pressure on and win a fine endgame. Nakamura vs Kramnik. Nakamura again
didn't know old theory, Kramnik only vaguely did. They drew an ending.
Caruana built up a huge advantage vs Grischuk but a careless move (He
"forgot about 20.Nc7" - 19...Re8!) turned the game around.
Grischuk eventually forced a draw in time trouble. Tomashevsky and McShane
went at each other as predicted, McShane lost an advantage in his usual time
pressure and drew. Right now I'm not seeing the upside to a lot of the clock
handling we're seeing in this tournament [...
The 7th Tal Memorial returned after
Monday's day off with four draws and just one win, for Fabiano Caruana over
Evgeny Tomashevsky. The most exciting game was between Magnus Carlsen and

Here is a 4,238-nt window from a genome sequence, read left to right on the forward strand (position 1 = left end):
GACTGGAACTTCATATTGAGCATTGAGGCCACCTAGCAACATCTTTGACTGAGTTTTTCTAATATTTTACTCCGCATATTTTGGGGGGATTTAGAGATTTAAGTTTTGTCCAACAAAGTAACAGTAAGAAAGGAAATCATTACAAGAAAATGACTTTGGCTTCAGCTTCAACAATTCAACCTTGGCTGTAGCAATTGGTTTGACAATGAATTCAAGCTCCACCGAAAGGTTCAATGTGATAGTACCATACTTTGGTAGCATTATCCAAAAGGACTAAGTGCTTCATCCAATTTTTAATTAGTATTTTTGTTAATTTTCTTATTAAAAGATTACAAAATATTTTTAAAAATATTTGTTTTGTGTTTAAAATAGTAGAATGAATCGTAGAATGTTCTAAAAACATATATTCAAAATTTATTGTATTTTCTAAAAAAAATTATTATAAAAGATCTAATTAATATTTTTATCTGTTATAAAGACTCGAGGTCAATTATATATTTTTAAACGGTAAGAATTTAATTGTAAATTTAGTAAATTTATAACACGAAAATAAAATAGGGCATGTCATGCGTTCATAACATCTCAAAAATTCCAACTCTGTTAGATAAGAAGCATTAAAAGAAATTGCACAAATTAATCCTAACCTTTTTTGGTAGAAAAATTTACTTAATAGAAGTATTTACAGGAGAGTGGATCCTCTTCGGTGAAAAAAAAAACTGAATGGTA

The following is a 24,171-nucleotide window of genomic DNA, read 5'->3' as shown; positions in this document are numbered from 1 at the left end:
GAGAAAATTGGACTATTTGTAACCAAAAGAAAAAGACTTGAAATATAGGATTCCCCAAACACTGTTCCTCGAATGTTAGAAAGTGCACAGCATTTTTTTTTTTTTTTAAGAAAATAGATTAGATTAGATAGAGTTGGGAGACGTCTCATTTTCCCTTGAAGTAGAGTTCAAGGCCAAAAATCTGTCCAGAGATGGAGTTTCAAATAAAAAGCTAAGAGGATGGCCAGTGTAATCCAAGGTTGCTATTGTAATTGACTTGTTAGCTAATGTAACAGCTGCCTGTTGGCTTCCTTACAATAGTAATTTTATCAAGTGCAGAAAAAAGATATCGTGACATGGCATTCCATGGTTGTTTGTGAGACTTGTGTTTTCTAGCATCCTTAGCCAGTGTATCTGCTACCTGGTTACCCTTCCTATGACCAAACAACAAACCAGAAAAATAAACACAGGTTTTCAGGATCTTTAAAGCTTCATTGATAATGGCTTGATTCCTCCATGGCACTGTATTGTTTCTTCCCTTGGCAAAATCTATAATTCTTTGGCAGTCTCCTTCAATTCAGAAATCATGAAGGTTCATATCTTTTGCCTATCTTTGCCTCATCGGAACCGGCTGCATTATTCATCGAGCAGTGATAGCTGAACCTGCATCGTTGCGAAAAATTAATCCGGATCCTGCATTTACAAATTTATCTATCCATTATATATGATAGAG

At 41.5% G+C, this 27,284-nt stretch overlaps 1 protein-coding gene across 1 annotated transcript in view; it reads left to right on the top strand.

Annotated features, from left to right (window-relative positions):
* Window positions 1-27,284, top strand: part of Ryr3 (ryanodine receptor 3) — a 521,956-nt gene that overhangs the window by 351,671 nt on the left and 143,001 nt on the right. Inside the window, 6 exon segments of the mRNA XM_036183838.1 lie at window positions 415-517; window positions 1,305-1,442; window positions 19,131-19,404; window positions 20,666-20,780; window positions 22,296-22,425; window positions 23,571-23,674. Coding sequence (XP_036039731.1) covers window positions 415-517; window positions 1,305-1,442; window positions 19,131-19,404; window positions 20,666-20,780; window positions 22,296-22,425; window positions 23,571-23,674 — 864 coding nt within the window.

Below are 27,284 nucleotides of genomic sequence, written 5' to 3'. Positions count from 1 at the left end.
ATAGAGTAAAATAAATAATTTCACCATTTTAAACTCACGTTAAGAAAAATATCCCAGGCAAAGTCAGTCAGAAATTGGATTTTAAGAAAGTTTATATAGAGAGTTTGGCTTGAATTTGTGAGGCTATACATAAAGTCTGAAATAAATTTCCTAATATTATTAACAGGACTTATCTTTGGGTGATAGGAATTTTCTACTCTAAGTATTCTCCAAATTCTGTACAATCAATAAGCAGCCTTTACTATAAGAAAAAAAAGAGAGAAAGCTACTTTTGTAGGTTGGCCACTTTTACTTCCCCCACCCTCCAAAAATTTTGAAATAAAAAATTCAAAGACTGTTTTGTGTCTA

Alexander Grischuk which rather got out of hand on the board and the clock
for both players.
Fabiano Caruana beat Evgeny Tomashevsky really rather easily in an
Anti-Marshall Ruy Lopez which turned out to be mostly theory. Tomeshevsky
took ages on the clock and played worse than Aronian did in 2008 in the same
Magnus Carlsen didn't get a lot in the opening against Alexander Grischuk
but got chances by allowing his bishop to be shut in. Later rather than go
passive Carlsen launched a kingside attack the tested both player's
calculating abilities and they repeated in quite major time pressure.
The leaders Alexander Morozevich and Teimour Rajdabov drew a Ruy Lopez.
After thinking a long time over 19.axb3 white couldn't find anything
challenging for his opponent. Vladimir Kramnik was disappointed that he
didn't make more of an opening advantage against Levon Aronian and the game
was drawn in 40 moves [...